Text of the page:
“Thrilling Drama of the Invisible Network of Terror!” Just released from an insane asylum where he has served two years after being wrongly convicted of murdering his wife, “Stephen Neale” (Ray Milland) accidentally stumbles upon a Nazi spy ring in England as World War II rages all around him in this offbeat, often confusing but always entertaining film noir/thriller directed by Fritz Lang and based on a 1943 novel by Graham Greene. I particularly enjoy the first 20 minutes or so of the film when Neale wanders around a local carnival and wins a cake (a mysterious fortune teller has told him the exact weight of the dessert). Neale then boards a train for London in the same compartment as a creepy “blind” man (Eustace Wyatt), who whacks him on the head with his cane, steals what’s left of the cake and runs off amid the bombing. There’s also a great scene involving Dan Duryea’s character, “Mr. Cost,” wielding a giant pair of tailor shears. Marjorie Reynolds portrays the love interest, “Carla Hilfe.” The cast includes Erskine Sanford, Carl Esmond, Hillary Brooke, Percy Waram, Mary Field and Alan Napier. Beware of the cheesy, tacked-on ending.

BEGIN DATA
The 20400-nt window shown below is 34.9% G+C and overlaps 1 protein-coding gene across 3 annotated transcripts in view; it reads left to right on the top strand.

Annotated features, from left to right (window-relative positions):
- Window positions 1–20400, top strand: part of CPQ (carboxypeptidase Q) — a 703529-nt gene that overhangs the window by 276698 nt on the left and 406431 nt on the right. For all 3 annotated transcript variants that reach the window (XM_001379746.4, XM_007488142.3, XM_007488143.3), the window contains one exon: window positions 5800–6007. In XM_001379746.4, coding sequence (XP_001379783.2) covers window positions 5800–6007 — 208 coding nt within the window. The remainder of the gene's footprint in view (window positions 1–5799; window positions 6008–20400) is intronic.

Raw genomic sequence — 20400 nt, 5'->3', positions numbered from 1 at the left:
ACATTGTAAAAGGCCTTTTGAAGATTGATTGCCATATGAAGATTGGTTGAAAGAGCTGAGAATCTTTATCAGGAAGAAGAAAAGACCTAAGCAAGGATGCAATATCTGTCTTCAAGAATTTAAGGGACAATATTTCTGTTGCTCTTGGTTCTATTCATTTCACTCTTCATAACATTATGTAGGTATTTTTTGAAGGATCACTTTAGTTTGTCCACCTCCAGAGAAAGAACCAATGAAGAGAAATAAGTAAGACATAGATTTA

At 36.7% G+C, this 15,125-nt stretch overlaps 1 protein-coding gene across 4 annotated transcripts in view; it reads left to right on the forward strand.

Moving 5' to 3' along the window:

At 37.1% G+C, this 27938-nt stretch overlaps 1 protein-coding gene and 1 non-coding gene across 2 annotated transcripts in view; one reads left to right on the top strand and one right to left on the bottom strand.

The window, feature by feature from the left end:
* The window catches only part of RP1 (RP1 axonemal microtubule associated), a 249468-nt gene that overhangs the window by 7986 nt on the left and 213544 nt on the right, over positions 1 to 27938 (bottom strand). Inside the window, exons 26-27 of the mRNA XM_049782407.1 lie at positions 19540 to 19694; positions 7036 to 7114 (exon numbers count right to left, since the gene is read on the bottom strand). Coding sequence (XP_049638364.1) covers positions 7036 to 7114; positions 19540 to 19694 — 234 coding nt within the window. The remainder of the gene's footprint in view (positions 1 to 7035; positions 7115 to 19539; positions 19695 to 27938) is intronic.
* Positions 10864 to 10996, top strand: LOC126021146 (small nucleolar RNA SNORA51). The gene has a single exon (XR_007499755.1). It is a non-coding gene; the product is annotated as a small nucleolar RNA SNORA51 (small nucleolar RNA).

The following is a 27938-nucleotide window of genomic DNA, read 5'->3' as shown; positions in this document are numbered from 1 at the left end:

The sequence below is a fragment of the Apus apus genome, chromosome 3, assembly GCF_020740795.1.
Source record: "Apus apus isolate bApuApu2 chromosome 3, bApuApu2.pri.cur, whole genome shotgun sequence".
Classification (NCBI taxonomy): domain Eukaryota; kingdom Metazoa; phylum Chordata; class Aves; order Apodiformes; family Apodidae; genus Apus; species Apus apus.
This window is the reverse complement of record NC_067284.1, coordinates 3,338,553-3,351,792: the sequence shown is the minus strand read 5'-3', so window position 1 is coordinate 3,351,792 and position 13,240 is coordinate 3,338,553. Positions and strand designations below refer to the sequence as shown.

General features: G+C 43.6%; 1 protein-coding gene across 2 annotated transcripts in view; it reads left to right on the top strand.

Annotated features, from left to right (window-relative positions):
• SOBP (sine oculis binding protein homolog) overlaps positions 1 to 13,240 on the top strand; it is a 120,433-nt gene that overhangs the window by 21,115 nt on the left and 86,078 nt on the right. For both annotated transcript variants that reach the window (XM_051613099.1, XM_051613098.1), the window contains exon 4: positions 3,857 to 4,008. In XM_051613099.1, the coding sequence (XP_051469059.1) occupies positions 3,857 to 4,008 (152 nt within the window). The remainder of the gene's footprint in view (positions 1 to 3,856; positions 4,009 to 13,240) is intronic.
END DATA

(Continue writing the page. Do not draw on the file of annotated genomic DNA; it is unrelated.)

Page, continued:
Useless Trivia: Lang himself reportedly disliked the film and in an interview with Peter Bogdanovich published in Fritz Lang in America (1969) remarked, “I had signed a contract and I had to fulfill it, that’s all. I saw [Ministry of Fear] on television, where it was cut to pieces, and I fell asleep.”